"hur": the new 3rd (and 2nd) person neutral pronoun!

Joel S. Berson Berson at ATT.NET
Wed Jan 23 18:05:52 UTC 2008

There is a feminine use of "hur" in the first "hur" of the following (1784):

A Welshman, lying in an ale-house, had run up a great deal for
cheese; his hostess therefore demanded a shilling. "How the devil,
cuds splutter-a-nails, can that be?" said he. "Why, look here," said
she, pointing to the score behind the door. "Ah! that's brave indeed,
said he, what doth hur think, hur doth not know chalk from cheese?"

[That is, "what does *she* think, I do not know chalk from cheese".]

And a second person singular use in (also 1784):

A Welsh drover, coming through Oxford, asked his companion, what
out-landish people they were, which he saw walking on the parade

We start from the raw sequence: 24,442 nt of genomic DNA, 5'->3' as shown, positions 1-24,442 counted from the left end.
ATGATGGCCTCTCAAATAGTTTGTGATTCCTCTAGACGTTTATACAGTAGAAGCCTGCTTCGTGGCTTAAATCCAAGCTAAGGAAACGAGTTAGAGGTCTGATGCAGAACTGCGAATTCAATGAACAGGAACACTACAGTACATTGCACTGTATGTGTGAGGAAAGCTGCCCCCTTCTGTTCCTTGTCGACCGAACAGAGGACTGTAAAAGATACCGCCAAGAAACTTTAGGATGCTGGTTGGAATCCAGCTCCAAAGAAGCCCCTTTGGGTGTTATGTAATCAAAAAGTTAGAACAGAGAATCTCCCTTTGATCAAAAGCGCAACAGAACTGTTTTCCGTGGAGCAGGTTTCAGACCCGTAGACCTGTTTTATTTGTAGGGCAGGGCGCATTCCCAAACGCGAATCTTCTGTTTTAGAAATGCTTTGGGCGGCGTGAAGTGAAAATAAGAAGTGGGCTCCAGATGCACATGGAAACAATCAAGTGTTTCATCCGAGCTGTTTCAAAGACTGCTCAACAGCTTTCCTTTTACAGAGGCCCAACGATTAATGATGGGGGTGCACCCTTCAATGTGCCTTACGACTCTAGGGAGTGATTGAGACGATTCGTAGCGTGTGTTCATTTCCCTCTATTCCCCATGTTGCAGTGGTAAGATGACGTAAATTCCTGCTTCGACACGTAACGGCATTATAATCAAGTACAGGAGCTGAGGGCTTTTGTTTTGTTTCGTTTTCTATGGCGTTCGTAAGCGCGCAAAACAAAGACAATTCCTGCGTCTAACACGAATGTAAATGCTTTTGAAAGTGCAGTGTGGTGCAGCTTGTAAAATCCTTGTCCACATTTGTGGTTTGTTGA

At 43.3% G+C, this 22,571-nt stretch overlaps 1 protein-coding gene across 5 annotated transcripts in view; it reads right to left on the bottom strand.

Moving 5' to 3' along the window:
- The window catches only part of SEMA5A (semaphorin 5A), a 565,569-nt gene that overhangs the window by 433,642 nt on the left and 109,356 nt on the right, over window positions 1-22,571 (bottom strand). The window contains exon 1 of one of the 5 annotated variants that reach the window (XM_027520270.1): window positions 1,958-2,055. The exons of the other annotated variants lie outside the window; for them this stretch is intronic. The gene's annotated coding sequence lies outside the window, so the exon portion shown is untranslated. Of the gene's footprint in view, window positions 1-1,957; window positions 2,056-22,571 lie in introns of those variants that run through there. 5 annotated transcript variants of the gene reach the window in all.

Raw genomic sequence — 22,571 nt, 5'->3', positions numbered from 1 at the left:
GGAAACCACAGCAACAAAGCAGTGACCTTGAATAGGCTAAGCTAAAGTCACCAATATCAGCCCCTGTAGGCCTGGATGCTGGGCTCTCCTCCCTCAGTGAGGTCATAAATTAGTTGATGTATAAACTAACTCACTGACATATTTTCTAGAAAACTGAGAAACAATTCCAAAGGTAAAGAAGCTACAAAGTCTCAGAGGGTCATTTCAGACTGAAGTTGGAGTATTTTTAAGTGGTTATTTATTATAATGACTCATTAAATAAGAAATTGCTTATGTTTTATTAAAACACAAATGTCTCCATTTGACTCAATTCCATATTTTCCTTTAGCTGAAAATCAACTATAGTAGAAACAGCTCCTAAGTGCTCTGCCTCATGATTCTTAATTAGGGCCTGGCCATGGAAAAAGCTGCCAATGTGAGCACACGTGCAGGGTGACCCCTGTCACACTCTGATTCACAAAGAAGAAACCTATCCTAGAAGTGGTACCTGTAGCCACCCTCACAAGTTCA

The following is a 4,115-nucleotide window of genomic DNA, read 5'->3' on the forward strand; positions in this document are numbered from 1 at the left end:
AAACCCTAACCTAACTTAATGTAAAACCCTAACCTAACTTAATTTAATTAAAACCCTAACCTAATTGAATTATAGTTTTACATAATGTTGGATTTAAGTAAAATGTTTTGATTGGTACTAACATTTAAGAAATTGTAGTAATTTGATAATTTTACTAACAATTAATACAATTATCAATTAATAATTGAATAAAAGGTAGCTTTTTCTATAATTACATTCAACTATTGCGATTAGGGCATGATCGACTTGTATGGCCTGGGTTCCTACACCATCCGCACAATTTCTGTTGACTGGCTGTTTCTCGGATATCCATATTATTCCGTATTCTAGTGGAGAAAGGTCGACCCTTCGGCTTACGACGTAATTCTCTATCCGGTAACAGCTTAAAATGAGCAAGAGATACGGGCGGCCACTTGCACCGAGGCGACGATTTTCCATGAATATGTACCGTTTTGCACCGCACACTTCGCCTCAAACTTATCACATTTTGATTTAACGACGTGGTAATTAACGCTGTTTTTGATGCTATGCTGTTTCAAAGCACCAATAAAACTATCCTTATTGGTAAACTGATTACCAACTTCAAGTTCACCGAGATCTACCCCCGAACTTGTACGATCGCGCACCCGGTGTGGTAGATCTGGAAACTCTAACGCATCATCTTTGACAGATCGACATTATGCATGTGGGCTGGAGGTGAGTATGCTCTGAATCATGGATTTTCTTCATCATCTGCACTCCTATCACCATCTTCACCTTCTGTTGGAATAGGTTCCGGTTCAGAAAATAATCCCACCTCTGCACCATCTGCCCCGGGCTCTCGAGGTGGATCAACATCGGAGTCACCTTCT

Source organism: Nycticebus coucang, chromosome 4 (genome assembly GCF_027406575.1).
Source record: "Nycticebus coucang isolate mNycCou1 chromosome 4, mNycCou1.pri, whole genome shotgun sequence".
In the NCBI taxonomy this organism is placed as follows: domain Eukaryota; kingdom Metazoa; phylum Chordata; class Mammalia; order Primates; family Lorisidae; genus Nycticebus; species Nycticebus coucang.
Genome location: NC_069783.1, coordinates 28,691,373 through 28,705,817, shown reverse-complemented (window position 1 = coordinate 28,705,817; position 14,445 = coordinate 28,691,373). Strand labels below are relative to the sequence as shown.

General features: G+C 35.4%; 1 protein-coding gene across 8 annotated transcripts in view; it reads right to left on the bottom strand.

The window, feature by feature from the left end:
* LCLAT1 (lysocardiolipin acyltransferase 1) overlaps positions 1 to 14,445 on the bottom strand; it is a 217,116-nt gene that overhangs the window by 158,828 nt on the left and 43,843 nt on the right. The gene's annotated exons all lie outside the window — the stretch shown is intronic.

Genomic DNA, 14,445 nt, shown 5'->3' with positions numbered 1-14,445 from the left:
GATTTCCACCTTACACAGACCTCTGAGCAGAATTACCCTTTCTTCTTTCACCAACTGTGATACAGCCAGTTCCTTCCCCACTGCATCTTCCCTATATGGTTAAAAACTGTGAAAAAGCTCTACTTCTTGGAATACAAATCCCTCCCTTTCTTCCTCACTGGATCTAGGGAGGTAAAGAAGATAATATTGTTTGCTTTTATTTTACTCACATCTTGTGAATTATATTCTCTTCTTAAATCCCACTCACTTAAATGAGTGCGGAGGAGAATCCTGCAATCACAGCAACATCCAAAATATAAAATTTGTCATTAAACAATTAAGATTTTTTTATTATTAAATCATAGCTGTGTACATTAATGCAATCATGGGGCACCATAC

before St. Mary's Church? The other, who was a sage in his own
country, said, "Cot's hart! cannot hur see, they are parsons 'prentices."

[That is, "cannot you see".]


At 1/23/2008 12:23 PM, Joel S. Berson wrote:
>If the Welsh "hur" turns out to have been also used to refer to
>females, we have another candidate.  :-)
>At 1/23/2008 11:07 AM, Benjamin Zimmer wrote:
>>On Dennis Barron's comprehensive list of suggested epicene pronouns,
>>"e" or "E" is listed as being proposed in 1890, 1977, 1978, 1982,
>>1988, and 1989:
>>Perhaps it just needs to be reintroduced a few more times before it
>>catches on!
>The American Dialect Society - http://www.americandialect.org

The American Dialect Society - http://www.americandialect.org

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